Ten years of tai chi blogging

This is the tenth year of blogging about taijiquan and its mysteries. Nearly 400 posts read by readers in 74 countries. Amazing. The first post on December 5, 2011 was entitled “What is Tai Chi?” Of course, tai chi is many things to many people and articulating that from the perspective of my experience has been an engaging practice. I almost quit, but I haven’t. The urge to write just happens. Like with tai chi, through the mind clutter comes insight. Like tai chi, writing extends awareness beyond self and allows you to reap knowledge sowed by efforts to learn.

By practicing taijiquan, if you wish to exceed limitations, you learn to eschew cliché and convention. Similarly, word-crafting helps to clarify the view and helps others discover and organize their own views. In my case, taijiquan and qigong have been the focal point; but it could also be other forms, such as yoga, dance, and athletics, like running, skiing, swimming, bicycling, and so on.

When you’re at your best, you’re in nearly perfect yin and yang balance, the essential dynamic of taijiquan. Without perceiving these two points of taiji, you’re wouldn’t quite be doing taiji—the supreme ultimate expression of anything. In my mind, the greatest yogi is doing taiji—expressing the ultimate expression, manifesting it, giving it form and substance. As is the most masterful practitioner of internal martial arts that originated in China.

Five years ago, I shared an invocation, which I revised and share again here.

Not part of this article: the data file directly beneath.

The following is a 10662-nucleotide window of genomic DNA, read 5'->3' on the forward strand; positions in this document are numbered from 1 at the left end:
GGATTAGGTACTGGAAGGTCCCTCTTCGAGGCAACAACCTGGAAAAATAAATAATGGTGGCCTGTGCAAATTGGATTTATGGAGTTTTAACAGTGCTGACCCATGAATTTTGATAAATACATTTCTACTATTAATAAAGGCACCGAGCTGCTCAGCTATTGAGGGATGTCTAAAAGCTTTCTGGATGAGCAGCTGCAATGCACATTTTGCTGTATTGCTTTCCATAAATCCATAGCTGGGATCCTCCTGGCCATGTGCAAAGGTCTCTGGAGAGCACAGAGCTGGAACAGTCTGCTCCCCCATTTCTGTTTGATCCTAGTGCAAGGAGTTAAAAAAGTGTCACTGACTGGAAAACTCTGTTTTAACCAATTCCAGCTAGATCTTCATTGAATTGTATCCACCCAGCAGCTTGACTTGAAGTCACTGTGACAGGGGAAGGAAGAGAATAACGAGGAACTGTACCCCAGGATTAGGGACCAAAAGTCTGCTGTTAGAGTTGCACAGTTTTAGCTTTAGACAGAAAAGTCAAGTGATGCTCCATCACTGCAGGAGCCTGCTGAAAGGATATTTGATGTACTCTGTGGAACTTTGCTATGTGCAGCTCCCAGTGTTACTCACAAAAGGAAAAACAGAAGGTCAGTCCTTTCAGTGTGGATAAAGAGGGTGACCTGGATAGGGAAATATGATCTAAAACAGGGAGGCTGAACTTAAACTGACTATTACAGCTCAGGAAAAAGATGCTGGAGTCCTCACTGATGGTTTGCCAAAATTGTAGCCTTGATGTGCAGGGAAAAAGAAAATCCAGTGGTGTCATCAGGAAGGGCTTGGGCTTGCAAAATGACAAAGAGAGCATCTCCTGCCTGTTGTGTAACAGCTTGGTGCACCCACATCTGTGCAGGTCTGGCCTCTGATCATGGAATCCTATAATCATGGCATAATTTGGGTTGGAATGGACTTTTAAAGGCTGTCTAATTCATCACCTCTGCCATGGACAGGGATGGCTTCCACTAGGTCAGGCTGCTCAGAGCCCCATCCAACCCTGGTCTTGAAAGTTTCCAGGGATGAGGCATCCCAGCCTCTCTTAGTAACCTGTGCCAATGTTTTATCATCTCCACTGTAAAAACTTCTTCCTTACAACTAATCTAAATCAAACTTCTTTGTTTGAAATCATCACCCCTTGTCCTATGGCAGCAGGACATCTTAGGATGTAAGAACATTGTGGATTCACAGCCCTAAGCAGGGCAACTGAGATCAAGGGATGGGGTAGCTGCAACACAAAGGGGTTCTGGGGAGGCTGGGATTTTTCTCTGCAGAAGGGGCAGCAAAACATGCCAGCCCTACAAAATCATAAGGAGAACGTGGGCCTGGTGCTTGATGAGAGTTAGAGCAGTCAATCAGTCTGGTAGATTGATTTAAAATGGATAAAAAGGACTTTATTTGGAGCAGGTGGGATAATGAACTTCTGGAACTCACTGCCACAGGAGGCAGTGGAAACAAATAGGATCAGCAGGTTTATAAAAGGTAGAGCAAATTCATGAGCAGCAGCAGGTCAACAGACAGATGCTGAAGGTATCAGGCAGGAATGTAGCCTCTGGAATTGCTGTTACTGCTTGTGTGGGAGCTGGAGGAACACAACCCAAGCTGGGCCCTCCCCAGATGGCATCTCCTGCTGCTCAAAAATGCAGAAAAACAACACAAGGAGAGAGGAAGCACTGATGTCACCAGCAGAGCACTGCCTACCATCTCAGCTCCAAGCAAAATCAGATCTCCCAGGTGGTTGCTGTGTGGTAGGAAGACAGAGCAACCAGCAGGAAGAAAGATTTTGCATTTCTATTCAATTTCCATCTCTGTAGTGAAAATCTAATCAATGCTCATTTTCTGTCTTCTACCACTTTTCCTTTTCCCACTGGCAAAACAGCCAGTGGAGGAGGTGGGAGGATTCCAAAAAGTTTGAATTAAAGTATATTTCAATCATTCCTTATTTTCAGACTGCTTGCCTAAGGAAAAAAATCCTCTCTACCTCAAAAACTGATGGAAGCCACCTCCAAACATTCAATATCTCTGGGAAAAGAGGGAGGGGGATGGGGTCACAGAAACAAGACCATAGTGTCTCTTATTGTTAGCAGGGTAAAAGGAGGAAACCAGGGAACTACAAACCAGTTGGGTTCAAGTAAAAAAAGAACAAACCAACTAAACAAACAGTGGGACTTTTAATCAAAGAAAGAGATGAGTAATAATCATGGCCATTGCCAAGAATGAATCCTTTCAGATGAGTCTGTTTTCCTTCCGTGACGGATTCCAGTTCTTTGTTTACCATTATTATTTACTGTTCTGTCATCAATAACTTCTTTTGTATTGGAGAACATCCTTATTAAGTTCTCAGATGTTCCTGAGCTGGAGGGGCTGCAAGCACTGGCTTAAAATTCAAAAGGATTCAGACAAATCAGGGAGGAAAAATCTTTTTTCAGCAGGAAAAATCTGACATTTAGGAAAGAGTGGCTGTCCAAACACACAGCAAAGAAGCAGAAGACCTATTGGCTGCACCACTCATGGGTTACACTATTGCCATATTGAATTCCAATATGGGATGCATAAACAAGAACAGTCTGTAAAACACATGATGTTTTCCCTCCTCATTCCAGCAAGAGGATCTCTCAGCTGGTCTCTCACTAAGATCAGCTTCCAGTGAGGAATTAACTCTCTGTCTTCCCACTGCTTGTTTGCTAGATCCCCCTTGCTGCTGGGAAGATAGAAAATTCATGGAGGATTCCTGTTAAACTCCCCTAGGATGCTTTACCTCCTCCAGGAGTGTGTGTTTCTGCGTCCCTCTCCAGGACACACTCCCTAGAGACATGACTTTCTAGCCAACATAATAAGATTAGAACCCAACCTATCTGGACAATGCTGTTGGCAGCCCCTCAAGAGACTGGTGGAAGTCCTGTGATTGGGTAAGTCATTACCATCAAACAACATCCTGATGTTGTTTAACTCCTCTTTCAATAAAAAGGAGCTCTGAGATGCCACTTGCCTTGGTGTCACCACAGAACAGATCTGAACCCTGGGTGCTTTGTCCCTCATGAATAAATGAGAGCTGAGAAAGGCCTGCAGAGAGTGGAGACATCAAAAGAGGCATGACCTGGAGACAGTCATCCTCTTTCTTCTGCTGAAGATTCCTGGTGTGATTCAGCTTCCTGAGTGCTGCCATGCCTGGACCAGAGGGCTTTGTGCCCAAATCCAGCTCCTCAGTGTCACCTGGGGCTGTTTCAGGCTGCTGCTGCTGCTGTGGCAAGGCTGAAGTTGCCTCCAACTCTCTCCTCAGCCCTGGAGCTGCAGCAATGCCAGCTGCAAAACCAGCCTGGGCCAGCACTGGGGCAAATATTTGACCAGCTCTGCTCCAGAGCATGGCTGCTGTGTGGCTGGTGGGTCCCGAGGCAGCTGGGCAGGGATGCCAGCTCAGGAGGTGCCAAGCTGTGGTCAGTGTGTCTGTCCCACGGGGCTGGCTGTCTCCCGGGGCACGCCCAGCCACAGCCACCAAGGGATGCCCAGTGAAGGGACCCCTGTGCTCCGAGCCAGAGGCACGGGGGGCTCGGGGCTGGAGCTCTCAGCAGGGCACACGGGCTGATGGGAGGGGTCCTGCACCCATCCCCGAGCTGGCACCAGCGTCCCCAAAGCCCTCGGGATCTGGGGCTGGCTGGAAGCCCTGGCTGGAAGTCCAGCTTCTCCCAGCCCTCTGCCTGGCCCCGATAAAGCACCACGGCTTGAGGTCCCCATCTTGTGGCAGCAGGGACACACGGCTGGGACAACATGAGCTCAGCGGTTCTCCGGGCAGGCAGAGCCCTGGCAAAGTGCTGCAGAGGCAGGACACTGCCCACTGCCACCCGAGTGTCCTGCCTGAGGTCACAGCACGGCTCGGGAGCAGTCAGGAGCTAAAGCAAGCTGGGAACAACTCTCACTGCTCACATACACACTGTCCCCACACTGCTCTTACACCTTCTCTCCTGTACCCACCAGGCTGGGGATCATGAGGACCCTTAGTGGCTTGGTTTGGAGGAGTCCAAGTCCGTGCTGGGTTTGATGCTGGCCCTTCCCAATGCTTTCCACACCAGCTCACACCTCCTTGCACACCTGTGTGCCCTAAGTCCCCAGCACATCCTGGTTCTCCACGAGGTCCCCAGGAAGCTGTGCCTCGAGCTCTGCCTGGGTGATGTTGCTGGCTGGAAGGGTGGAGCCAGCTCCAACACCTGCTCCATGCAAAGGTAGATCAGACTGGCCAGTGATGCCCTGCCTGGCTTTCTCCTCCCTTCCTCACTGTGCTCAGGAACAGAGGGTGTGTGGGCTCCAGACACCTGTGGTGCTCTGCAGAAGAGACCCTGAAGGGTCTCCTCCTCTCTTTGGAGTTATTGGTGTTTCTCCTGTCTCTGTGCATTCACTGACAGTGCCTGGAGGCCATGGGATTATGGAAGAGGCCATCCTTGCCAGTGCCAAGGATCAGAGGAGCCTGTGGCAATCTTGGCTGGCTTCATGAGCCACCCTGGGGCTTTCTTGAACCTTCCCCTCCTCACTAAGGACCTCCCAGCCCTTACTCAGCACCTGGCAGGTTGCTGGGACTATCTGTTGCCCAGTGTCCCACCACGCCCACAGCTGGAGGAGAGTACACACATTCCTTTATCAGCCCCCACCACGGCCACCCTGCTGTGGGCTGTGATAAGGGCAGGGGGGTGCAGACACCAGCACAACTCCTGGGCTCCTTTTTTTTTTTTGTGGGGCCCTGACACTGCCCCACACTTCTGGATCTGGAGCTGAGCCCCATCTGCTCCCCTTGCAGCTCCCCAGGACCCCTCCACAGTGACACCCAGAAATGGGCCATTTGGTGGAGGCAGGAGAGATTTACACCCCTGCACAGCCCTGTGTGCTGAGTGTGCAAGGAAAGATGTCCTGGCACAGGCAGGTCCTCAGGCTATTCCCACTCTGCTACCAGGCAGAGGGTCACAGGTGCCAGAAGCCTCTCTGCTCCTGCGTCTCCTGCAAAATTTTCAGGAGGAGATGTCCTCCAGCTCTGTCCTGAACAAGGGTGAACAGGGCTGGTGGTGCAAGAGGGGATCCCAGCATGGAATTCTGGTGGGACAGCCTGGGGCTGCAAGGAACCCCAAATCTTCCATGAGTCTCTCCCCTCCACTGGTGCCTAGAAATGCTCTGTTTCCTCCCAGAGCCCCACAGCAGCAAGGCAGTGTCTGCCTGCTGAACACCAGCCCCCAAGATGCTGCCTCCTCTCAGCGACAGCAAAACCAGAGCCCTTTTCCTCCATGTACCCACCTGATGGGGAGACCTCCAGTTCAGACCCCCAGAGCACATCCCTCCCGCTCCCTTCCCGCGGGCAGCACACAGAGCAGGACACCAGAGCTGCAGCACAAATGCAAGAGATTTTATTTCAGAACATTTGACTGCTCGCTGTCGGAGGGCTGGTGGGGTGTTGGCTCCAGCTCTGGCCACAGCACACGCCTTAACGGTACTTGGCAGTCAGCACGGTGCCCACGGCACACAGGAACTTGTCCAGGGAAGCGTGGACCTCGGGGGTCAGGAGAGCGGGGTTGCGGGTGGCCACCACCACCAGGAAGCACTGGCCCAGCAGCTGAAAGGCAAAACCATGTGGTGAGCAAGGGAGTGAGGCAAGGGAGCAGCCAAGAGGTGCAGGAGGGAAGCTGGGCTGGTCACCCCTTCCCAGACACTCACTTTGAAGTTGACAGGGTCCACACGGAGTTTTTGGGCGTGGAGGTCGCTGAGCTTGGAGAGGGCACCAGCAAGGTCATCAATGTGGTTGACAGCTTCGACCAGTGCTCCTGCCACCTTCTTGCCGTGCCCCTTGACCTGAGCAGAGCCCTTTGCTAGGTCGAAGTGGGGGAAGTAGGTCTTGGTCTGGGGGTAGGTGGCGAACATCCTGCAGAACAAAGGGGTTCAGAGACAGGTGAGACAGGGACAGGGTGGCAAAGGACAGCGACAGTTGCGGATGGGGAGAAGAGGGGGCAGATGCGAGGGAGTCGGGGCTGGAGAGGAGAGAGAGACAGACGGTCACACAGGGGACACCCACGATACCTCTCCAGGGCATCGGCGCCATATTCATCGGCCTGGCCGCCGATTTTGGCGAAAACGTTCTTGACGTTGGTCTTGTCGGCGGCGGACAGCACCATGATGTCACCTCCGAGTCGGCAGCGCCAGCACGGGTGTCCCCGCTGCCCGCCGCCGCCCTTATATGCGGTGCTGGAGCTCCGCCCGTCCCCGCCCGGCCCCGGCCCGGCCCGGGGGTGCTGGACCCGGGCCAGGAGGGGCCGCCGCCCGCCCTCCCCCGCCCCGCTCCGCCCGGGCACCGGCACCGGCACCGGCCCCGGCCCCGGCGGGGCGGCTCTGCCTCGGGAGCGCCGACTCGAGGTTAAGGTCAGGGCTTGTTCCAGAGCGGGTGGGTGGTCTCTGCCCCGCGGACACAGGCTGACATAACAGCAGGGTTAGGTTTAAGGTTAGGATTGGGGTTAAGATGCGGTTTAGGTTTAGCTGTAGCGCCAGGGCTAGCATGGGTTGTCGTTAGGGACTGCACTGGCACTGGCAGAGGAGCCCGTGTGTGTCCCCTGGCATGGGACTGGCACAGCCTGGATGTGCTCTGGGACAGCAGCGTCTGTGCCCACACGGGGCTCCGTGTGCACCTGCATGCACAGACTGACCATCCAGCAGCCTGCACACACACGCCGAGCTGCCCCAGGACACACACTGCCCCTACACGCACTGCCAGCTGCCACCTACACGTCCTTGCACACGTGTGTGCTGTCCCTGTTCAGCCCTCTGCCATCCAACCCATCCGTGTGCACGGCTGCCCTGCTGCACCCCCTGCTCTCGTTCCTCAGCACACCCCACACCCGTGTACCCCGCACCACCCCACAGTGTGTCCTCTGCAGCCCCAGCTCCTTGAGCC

In your practice, you have to be ready to see
something you’ve never seen before,
to do something you’ve never done before,
to feel something you’ve never felt before,
to not get too surprised or overwhelmed
by whatever may knock you off your course,
or cause you to lose the concentration
that got you where you are. You have to be
ready for what you want; what you do this for.

5 thoughts on “Ten years of tai chi blogging”

  1. I have to remind myself that while the why is important, my attention on the how of practice is much more practical. Thanks for sharing your thoughts.

    Liked by 1 person

  2. well I can empathise so much with your thoughts, about why blog, why practise, why continue… I loved your inspirational invocation — it landed really well for me today! thank you for sharing your insights — I hope you continue happily into another year. Here’s to a less lonely journey (cliche and all!)

    Liked by 1 person

  3. So good to read your remarks. It helps to see my motivation and methods more clearly. I describe taijiquan based on what I can discern through my practice and what I interpret from my teachers’ lessons. That’s the “what is tai chi” question. I also argue for tai chi as a powerful tool for achieving many kinds of goals. Health, longevity, freedom of movement and powerful movement. I sometimes call it “sculpting the mind-body-energy connections.” Tai chi and yoga have a few similar such goals, but perhaps take different approaches to journey in their direction. They overlap, too. A couple of learners in our practice are long-time yoga practitioners, and they say occasionally, “Oh, this reminds me of a yoga posture!” Enjoyed hearing from you!

    Liked by 3 people

  4. I’m so happy to have discovered your tai chi post! I find it somewhat difficult to find articles relating to tai chi. For yoga – the market is saturated! And I feel blessed in that – but your blog fills an important gap. I wish more yoga asana practitioners had the chance to study tai chi with a good teacher. It would transform their practice!

    Liked by 1 person

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